Thank you. -RT
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Old 04-13-2019, 11:08 AM   #13
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I'm using a computer with a smaller screen tonight rather than my larger iMac, so I THINK one of your pictures is a slide-out. If that's the case, how does it work when replacing the carpet at the dinette / sofa slide-out? How far under the slide is there carpet and how did the installer access this area?

Thank you. -RT
On my 35U, the dinette/sofa slide was completely carpeted. I'd already removed the sofa to replace it with recliners and I removed the dinette as well. Neither is a difficult DIY job. The carpet goes all the way under both but there's really no reason to remove the dinette, the installer can carpet right up to it. As far as the sofa goes, I'd suggest removing it in case you ever decide to replace it with something different. It will come apart into pieces that will fit through your door.

Alternatively you could let the installer work around it and keep enough new carpet to re-carpet the area under the sofa if necessary in the future.
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Old 04-14-2019, 05:51 PM   #14
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How did you get the slide out. I have all the stops off but don't want to slide the slid it out to far???
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Old 04-14-2019, 06:47 PM   #15
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I didn't take my slide out or over-extend it at all. There's no need to remove any of the old carpet under the slide. Just cut it with a utility knife as far under as you can reach, holding the knife at an angle. If necessary you can install a flat transition strip to neaten things up.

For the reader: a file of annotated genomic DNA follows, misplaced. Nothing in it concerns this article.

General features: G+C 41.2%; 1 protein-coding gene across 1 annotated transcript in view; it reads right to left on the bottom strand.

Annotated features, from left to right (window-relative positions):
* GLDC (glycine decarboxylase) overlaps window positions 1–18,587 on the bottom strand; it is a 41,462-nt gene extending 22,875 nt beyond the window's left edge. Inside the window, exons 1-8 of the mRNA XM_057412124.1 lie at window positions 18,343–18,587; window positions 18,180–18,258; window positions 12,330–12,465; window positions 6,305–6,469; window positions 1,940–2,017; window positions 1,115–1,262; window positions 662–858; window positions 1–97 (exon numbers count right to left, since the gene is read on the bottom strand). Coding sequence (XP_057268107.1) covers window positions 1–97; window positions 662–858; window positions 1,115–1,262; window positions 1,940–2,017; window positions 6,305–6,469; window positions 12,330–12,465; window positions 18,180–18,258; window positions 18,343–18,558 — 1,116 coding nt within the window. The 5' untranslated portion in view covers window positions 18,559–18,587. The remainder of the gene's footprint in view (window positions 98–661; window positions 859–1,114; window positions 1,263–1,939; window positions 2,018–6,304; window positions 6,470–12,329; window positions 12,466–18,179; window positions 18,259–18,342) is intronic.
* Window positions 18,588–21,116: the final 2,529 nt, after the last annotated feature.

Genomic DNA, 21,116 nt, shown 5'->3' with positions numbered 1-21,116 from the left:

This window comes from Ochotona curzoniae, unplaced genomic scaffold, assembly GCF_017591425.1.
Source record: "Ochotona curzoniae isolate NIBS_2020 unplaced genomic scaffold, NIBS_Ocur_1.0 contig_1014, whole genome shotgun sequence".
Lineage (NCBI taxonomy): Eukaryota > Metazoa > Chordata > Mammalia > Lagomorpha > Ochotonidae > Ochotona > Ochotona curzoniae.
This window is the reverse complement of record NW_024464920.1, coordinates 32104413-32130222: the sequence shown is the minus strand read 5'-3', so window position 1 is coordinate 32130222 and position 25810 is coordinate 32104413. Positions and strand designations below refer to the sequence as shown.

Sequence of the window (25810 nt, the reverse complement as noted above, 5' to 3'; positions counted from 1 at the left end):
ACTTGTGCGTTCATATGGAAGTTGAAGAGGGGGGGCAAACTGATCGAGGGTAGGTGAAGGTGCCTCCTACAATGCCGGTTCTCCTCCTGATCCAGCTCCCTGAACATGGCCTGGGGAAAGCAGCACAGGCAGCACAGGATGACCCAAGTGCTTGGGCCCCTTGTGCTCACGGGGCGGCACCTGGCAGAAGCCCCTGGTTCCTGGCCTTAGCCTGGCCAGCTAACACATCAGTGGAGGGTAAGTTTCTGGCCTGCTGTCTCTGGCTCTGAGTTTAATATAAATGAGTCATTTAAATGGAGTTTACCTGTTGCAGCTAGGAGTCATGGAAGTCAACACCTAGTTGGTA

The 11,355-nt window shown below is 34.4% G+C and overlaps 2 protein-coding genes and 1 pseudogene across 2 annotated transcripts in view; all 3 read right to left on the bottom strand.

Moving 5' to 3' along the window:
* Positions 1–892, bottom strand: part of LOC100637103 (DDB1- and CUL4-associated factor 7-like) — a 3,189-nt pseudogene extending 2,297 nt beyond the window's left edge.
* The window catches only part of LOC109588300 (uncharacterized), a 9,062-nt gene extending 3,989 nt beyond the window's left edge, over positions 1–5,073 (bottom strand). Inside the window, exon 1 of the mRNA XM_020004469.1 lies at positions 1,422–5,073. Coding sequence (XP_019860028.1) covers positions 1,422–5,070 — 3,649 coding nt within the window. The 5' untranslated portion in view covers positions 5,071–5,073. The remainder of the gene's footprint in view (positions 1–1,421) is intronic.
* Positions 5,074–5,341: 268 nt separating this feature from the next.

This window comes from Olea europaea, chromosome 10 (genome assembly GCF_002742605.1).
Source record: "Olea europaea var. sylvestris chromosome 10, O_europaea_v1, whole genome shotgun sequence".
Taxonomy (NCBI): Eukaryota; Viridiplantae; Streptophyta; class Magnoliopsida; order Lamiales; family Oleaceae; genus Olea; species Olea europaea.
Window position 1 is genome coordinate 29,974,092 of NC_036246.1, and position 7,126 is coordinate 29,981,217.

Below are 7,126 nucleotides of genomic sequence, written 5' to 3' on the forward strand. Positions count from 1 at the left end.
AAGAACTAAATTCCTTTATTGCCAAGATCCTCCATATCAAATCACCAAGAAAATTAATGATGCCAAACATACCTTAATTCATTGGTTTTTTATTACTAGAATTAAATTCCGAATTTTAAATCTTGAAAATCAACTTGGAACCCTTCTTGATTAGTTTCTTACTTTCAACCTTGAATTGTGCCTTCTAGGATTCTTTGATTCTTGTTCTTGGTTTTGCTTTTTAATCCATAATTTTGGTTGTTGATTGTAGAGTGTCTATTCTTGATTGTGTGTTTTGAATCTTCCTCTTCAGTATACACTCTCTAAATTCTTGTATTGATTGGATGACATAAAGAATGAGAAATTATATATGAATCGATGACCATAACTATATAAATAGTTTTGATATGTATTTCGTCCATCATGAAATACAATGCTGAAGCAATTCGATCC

If your MH is anything like mine, that last little bit of carpet extends over the plywood ramp on the floor at the wall. This is functional in that it raises the inboard end of your slide as it's extended, compressing the top seal. Removing that last bit of carpet is not only difficult to do without causing damage to the plastic bar that slides over your carpet. It's also difficult to replace in order to retain the proper lifting action. (don't ask how i know all this).
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Old 04-30-2019, 11:37 AM   #16
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Originally Posted by RTegarini View Post
I'm using a computer with a smaller screen tonight rather than my larger iMac, so I THINK one of your pictures is a slide-out. If that's the case, how does it work when replacing the carpet at the dinette / sofa slide-out? How far under the slide is there carpet and how did the installer access this area?

Thank you. -RT
RT,
Sorry for taking so long to get back here. The carpet layer laid carpet right up to the adjoining edge where the slide finishes extending. And, the slide carpet has an overlapping edge that lays on top of that adjoining edge. So, you never, ever see the joint where the carpet meets the slide when the slide it out, if you can picture what I'm trying to describe. It all looks like Itasca did it.
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Old 05-08-2019, 09:56 PM   #17
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My unit has vinyl linoleum in a tile-like pattern installed by the previous owner. Looks good and easy to sweep the sand and dog hair* out. They also had thicker vinyl wood planks installed in the driver's cabin area. I've been told that area is subject to more flexing so the linoleum doesn't work. They left the original carpet under the sliders.

(*Dog owners consider dog hair a condiment.)